Aboriginal and Torres Strait Islander: A person of Aboriginal and/or Torres Strait Islander descent who identifies as an Aboriginal and/or Torres Strait Islander. See also Indigenous.
assault: The direct infliction of force, injury, or violence upon a person or persons, or the direct threat of force, injury, or violence where there is an apprehension that the threat could be enacted. Includes serious assault resulting in injury, serious assault not resulting in injury, and common assault.
current partner: A person the respondent currently (at the time of the Personal Safety Survey) lives with in a married or de facto relationship.
domestic violence: Set of violent or intimidating behaviours between current or former intimate partners, where a partner aims to exert power and control over the other, through fear. Domestic violence can include physical violence, sexual violence, emotional abuse and psychological abuse. See also family violence.
environmental factors: Aspects of the social and physical environment that can affect people in different ways. Environmental factors may include cultural background, sex, socioeconomic status, social connectedness and geographical location.
emotional abuse: Behaviours or actions that are perpetrated with the intent to manipulate, control, isolate or intimidate, and which cause emotional harm or fear.
family and domestic violence: See family violence and domestic violence.
family and domestic violence related offence: An offence involving at least two persons who were in a specified family or domestic relationship at the time of the offence; or where the offence was determined by a police officer to be family and/or domestic violence related as part of their investigation.
family violence: Violence between family members as well as current or former intimate partners. Can include acts of violence between a parent and a child. The preferred term used to identify experiences of violence for Aboriginal and Torres Strait Islander people as it encompasses the broad range of extended family and kinship relationships in which violence may occur.
formal responses: Responses to an incident of family, domestic and sexual violence that involves reporting to, or engaging services of formal systems. Formal systems may include police, government services, or other targeted services.
homicide and related offences: Offences including murder, attempted murder and manslaughter, but excluding driving causing death and conspiracy to murder.
Indigenous: Person of Aboriginal or Torres Strait Islander descent who identifies as an Aboriginal or Torres Strait Islander. See also Aboriginal or Torres Strait Islander.
Indigenous status: Whether a person identifies as being of Aboriginal or Torres Strait Islander origin.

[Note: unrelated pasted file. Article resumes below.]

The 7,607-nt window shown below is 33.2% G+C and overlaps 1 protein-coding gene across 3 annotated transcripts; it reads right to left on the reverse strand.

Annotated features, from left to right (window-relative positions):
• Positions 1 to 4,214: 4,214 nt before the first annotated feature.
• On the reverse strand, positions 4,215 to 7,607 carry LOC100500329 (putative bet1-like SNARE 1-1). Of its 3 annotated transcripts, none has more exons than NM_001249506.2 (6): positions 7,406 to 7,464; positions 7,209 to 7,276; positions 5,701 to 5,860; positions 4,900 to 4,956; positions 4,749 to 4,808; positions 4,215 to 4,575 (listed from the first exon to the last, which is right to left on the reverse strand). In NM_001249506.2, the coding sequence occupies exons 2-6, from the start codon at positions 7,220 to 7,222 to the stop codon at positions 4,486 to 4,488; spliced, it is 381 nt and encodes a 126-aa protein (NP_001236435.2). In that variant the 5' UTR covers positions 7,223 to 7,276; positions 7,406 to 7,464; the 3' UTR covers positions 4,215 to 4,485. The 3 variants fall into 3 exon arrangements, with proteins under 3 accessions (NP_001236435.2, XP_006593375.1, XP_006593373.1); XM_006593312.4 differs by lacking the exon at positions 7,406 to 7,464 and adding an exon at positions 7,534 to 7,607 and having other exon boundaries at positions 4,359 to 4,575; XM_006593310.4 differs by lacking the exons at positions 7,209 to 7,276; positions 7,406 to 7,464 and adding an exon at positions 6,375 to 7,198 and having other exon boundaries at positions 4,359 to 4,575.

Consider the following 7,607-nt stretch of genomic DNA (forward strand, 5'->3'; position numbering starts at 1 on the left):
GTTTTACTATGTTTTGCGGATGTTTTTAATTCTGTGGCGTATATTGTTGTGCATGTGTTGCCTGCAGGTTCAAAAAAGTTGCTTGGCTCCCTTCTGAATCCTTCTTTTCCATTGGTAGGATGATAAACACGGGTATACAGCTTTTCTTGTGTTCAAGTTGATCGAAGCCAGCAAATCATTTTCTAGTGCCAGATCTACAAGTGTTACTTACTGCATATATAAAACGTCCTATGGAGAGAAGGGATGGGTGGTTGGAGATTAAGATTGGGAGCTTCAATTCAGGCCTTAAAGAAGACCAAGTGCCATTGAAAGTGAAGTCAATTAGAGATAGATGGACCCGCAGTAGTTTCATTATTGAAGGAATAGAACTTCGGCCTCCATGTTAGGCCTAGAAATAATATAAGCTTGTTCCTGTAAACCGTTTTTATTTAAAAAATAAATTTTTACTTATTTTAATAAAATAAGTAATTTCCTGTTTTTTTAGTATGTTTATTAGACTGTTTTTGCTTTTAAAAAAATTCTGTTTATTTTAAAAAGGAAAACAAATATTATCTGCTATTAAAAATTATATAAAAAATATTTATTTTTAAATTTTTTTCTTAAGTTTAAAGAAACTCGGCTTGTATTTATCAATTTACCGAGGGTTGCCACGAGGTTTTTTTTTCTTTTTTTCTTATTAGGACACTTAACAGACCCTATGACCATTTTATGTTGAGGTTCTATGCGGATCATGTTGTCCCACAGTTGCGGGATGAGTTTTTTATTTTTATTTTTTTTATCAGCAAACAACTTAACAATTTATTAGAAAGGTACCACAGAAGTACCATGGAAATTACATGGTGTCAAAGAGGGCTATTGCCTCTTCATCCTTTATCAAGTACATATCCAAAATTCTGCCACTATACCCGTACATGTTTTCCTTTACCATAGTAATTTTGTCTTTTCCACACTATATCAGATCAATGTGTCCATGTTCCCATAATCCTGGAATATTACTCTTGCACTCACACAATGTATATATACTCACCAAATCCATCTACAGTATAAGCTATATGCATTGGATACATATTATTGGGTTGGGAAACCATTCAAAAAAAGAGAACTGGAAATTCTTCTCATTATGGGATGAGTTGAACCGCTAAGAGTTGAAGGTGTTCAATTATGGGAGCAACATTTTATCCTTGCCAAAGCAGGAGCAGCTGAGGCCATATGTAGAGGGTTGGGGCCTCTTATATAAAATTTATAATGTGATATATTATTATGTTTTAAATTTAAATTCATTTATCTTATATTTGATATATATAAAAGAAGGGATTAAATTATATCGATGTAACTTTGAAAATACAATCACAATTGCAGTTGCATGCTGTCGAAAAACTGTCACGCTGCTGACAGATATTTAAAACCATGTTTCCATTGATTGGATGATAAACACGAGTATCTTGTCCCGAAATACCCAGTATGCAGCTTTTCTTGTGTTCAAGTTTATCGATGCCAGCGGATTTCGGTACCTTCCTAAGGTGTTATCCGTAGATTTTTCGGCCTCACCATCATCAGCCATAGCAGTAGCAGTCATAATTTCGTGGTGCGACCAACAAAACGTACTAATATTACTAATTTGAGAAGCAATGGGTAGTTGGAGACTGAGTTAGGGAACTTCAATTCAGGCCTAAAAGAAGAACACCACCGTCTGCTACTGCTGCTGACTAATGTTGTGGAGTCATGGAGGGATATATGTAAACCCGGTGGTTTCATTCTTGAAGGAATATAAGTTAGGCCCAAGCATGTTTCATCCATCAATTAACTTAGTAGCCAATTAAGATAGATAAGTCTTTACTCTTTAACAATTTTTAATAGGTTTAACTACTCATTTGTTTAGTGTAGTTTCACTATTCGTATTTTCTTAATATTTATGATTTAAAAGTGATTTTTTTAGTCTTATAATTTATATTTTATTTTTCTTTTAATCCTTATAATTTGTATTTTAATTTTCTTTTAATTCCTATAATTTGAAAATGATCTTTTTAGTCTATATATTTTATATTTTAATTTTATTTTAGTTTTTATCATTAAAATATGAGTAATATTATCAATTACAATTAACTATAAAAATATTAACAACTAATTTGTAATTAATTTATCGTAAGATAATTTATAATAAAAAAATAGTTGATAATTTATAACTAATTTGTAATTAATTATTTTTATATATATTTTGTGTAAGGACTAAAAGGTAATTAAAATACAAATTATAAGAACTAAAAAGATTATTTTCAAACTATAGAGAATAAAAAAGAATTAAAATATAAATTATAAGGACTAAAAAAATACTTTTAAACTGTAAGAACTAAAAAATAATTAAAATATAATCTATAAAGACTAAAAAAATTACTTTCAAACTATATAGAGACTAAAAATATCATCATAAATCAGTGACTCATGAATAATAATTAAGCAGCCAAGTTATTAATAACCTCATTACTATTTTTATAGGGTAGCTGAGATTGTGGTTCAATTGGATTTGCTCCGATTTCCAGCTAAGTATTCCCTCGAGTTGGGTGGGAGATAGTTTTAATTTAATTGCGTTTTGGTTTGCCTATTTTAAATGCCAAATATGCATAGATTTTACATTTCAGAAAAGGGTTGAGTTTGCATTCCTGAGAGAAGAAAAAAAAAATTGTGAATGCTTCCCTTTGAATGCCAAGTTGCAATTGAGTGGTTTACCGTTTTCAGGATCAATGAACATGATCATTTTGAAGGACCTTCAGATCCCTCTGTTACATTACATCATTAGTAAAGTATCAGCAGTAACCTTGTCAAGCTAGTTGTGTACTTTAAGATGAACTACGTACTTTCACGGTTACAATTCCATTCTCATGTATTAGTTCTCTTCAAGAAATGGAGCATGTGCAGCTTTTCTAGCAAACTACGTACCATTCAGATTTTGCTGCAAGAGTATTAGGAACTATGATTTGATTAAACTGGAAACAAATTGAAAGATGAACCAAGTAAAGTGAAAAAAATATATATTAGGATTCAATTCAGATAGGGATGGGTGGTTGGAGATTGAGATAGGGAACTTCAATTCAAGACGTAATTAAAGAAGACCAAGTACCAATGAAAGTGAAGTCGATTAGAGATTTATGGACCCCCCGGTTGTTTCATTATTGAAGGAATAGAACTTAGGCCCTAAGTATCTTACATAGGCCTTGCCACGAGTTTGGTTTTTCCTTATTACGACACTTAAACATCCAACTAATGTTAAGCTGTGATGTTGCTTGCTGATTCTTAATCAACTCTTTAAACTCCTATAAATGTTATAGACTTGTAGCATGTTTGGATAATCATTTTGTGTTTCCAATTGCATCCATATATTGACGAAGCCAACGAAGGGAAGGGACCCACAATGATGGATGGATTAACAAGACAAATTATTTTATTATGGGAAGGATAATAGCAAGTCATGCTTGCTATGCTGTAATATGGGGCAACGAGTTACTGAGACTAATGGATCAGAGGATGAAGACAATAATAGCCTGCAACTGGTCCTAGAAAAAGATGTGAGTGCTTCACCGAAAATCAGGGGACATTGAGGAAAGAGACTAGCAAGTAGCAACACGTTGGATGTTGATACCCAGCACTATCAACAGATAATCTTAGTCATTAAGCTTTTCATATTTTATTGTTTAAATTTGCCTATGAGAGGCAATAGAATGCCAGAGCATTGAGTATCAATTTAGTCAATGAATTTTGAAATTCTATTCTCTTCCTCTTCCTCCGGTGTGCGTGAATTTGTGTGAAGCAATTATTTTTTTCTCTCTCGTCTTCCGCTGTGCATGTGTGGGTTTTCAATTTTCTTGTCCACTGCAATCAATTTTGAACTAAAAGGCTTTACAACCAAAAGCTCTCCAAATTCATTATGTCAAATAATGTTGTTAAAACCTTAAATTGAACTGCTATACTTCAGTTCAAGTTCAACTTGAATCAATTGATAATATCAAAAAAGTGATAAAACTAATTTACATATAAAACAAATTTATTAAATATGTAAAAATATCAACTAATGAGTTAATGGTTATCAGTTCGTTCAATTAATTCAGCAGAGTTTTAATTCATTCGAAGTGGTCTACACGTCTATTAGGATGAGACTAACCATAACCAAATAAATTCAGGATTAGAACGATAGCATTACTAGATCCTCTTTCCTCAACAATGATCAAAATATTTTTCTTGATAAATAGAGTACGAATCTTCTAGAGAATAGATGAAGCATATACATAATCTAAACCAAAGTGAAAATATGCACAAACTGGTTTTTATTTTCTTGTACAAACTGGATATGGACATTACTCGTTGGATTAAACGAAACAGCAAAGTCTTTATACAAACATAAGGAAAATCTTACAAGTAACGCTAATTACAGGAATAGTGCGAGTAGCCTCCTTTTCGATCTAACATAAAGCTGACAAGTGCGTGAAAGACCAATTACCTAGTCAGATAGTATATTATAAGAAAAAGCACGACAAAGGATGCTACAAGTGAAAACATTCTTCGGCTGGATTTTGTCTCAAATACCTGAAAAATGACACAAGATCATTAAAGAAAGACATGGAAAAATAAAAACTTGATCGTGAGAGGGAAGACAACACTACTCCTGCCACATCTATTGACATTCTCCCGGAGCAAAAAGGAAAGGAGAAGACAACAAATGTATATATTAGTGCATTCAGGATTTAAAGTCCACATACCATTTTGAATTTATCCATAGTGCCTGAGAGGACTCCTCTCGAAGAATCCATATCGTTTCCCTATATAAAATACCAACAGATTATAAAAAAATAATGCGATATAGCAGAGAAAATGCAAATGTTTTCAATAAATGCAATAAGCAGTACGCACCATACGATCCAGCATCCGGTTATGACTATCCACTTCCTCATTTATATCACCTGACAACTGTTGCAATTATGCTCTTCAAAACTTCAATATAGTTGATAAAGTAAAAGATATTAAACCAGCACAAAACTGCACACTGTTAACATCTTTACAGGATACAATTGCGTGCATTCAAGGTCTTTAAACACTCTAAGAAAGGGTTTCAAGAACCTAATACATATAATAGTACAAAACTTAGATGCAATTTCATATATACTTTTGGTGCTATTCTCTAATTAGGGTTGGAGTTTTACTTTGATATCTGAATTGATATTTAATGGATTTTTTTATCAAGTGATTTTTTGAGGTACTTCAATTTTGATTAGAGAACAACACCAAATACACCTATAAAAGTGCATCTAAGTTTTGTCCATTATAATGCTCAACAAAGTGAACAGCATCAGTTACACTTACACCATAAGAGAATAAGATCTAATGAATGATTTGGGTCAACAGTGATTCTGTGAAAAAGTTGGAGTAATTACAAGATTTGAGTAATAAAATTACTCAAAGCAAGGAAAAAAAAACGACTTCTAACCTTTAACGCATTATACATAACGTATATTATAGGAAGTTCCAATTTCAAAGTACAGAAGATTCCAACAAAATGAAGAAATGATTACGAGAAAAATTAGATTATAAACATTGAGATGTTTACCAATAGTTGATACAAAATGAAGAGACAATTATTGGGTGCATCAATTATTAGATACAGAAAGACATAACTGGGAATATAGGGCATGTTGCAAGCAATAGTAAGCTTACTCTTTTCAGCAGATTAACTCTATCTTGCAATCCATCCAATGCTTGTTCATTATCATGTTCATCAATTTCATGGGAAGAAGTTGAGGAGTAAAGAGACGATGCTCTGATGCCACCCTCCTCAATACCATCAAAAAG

informal responses: Responses to an incident of family, domestic and sexual violence that do not involve reporting to a formal system. Informal responses may include disclosure to a friend, family member, colleague, or religious advisor.
intimate partner: A person who is either a current or previous partner, boyfriend, girlfriend or date, or ex-boyfriend or ex-girlfriend.
intimate partner violence: Violent or intimidating behaviours perpetrated by current or former intimate partners. See also partner violence and domestic violence.
partner: Depending on the data source used, partner can be a current or previous de facto, spouse, boyfriend, girlfriend or date. See also partner violence; intimate partner violence; current partner; previous partner.
partner violence: Violent or intimidating behaviours perpetrated by a partner (current or previous). See also domestic violence and intimate partner violence.
physical violence: Behaviours that can include slaps, hits, punches, being pushed down stairs or across a room, choking and burns, as well as the use of knives, firearms and other weapons, or threats of such acts.
previous partner: A person with whom the respondent lived at some point in a married or de-facto relationship and from whom the respondent is now separated, divorced or widowed.
psychological abuse: Behaviours that include limiting access to finances, preventing the victim from contacting family and friends, demeaning and humiliating the victim, and any threats of injury or death directed at the victim or their children.
psychosocial factors: Personal and biological factors that can influence individual experiences. There are many different types of psychosocial factors, some examples are perceptions of risk/safety, expectations, networks, childhood exposure, and self-esteem.
remoteness: Each state and territory is divided into regions based on their relative accessibility to goods and services (such as general practitioners, hospitals and specialist care), measured by road distance. These regions are based on the Accessibility/Remoteness Index of Australia and defined as Remoteness Areas by either the Australian Standard Geographical Classification (before 2011) or the Australian Statistical Geographical Standard (from 2011 onwards) in each Census year.
sexual assault: Physical contact, or intent of contact, of a sexual nature directed toward another person where that person does not give consent, gives consent as a result of intimidation or deception, or consent is proscribed (i.e. the person is legally deemed incapable of giving consent because of youth, temporary/permanent (mental) incapacity or there is a familial relationship).
sexual threat: The threat of acts of a sexual nature that were made face-to-face where the person believed it was able to and likely to be carried out.
sexual violence: The occurrence, attempt or threat of sexual assault. Sexual violence can be perpetrated by partners in a domestic relationship, previous partners, other people known to the victim, or strangers.
specialist homelessness service: Assistance provided specifically to people who are experiencing homelessness or who are at risk of homelessness.